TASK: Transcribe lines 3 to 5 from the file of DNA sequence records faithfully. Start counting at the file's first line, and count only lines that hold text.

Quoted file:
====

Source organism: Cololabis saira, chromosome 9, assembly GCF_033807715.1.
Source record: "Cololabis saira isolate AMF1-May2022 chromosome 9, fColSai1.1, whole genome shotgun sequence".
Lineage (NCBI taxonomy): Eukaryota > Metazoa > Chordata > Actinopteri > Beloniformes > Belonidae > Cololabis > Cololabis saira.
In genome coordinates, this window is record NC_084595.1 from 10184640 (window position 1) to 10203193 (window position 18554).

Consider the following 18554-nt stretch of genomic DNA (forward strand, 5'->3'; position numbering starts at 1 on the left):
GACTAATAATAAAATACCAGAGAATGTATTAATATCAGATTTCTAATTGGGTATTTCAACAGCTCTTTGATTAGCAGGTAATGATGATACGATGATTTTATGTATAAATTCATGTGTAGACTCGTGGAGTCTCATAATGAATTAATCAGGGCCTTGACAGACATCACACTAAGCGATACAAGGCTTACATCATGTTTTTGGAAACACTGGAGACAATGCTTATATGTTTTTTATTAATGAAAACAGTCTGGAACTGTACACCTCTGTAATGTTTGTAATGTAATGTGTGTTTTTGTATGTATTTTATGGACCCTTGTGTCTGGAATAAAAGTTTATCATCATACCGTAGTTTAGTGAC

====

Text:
Lineage (NCBI taxonomy): Eukaryota > Metazoa > Chordata > Actinopteri > Beloniformes > Belonidae > Cololabis > Cololabis saira.
In genome coordinates, this window is record NC_084595.1 from 10184640 (window position 1) to 10203193 (window position 18554).

Consider the following 18554-nt stretch of genomic DNA (forward strand, 5'->3'; position numbering starts at 1 on the left):